A small and insignificant bookkeeper, Kleinman, is awoken one night by his neighbors who wants his help to track down a strangler who has been killing people all over town. The citizens form vigilance committees, but when Kleinman has dressed, his neighbors have disappeared. Meanwhile a circus has come to town. Irmy and Paul are two of the artists. After a fight, Irmy leaves the circus in the middle of the night. Eventually she meets Kleinman, scared and alone.Written by
After completing Shadows and Fog, I found myself once again dismayed by the common claim that Woody Allen makes the same type of film over and over again. In reality, Woody has always been open to trying new and untested things both with his narrative structure and his filmmaking style. Shadows and Fog is another perfect example of Woody's penchant for diverse filmmaking. The 1991 film was Woody Allen's gentle homage to German Expressionism. Shadows and Fog pairs Woody Allen and Mia Farrow in a shadowy town that hides from a strangler that is on the loose. As is the usual Woody Allen film, Shadows and Fog is as wonderfully comedic as it is a thoughtful exercise in grappling with life's deepest questions.
Kleinman (Woody Allen) is a nebbish, nervous bookkeeper who has been pulled into a plot by a group of vigilantes to hunt for a strangler that has been terrorizing their area. A perpetually nervous individual, Kleinman wants nothing to do with a group of lawless men seeking out a murderer. Kleinman would rather stay locked in his apartment safely away from the murderer roaming the streets. To make matters worse, despite the fact that Kleinman has been roped into a group of vigilantes, information about his role in the group is being withheld from him. Sheepishly attempting to find his role within the vigilante group, all the while desperately trying to avoid putting himself in real danger, Kleinman encounters a woman in a traveling circus, Irmy (Mia Farrow) who is also attempting to find her way through life in a much more metaphorical sense. Kindred spirits, Kleinman and Irmy attempt to find a purpose for their lives, all the while trying to save them.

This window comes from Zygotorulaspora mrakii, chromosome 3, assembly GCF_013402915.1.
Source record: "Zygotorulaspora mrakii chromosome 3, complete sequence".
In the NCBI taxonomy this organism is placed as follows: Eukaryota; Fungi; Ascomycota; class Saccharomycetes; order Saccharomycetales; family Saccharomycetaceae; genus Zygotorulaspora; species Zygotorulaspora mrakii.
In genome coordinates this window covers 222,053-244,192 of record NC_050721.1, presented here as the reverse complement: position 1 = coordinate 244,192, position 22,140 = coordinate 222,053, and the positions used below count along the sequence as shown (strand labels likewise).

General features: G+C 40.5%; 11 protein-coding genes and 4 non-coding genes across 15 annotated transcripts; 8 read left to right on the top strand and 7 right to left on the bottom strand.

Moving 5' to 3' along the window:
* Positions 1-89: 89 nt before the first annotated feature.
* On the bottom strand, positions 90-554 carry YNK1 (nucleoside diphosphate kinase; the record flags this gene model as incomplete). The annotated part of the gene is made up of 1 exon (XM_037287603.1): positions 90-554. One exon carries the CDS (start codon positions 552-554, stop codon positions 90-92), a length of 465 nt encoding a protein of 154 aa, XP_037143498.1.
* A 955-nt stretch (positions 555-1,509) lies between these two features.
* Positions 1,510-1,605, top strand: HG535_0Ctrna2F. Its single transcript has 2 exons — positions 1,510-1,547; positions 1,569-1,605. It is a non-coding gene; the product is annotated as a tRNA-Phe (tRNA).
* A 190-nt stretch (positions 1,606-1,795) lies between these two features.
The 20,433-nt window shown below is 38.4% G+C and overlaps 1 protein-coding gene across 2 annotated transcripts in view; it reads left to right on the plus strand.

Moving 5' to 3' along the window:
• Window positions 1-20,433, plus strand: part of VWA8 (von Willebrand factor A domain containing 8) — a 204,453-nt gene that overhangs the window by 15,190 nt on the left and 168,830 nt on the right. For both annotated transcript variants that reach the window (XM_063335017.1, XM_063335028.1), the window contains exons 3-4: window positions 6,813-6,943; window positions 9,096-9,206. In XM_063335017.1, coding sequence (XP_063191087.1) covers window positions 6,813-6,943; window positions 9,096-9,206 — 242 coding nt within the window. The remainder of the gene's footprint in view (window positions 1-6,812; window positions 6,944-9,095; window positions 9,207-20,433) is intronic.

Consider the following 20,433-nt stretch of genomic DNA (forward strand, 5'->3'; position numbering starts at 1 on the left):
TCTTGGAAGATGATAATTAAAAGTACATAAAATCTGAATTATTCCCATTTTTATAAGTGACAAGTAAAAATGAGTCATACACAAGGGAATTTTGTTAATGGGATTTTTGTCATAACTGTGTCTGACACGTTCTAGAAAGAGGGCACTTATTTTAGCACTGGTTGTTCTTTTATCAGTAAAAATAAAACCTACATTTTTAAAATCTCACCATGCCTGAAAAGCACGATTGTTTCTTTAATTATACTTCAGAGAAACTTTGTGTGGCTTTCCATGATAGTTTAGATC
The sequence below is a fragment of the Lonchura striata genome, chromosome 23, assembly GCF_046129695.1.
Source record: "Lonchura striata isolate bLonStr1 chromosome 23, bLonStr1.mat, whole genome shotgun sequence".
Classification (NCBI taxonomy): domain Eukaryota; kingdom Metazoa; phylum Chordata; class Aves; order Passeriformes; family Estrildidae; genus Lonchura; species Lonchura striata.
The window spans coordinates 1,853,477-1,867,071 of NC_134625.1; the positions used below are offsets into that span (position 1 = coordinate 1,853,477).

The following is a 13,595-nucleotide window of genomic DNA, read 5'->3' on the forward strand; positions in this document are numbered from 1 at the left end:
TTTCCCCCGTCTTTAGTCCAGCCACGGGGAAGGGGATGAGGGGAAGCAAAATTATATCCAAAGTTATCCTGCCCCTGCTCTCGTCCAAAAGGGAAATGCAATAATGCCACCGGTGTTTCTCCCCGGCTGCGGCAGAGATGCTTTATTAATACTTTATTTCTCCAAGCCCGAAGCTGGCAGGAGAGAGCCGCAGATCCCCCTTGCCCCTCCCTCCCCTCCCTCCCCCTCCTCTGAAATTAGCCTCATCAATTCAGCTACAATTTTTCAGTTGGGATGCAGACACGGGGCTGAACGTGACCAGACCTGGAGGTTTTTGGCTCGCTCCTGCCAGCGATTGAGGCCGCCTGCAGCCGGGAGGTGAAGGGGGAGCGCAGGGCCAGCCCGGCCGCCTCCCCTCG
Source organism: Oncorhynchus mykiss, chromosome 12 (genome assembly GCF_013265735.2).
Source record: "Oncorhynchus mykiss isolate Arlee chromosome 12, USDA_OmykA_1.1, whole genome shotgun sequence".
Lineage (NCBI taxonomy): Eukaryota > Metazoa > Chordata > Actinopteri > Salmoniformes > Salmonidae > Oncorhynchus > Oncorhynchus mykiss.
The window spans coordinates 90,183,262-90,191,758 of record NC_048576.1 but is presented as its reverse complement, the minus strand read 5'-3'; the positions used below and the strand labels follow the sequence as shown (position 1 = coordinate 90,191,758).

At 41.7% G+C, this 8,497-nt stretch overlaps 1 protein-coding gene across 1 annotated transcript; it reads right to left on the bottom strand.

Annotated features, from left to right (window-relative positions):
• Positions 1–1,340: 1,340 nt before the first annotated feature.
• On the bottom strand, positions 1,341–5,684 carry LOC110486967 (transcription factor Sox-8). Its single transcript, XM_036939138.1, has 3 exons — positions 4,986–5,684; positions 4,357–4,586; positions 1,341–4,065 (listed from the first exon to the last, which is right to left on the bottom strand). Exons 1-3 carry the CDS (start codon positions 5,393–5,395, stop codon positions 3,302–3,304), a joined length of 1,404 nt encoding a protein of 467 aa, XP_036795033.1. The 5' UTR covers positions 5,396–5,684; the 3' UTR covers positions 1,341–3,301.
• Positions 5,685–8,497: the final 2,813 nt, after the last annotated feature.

Shadows and Fog works perfectly as a nod to German Expressionism, with gorgeous imagery reminiscent of the greats of the genre such as Robert Wiene and Fritz Lang. Woody Allen's frequent use of black and white photography well into the 90's is a fearless maneuver that deserves uproarious applause. Woody is a filmmaker that uses a variety of film technique achieving artistic significance yet is hardly acknowledged for that. Certain aspects Woody is commonly acknowledged for are present in Shadows and Fog, for instance, it is exquisitely written and has a brilliant sound design. Shadows and Fog is another worthy mention in my crusade to prove that Woody Allen is not a filmmaker that has a clear section of "lower-tier" work, as he is often accused.
3 of 3 people found this review helpful.
Was this review helpful to you?
| Report this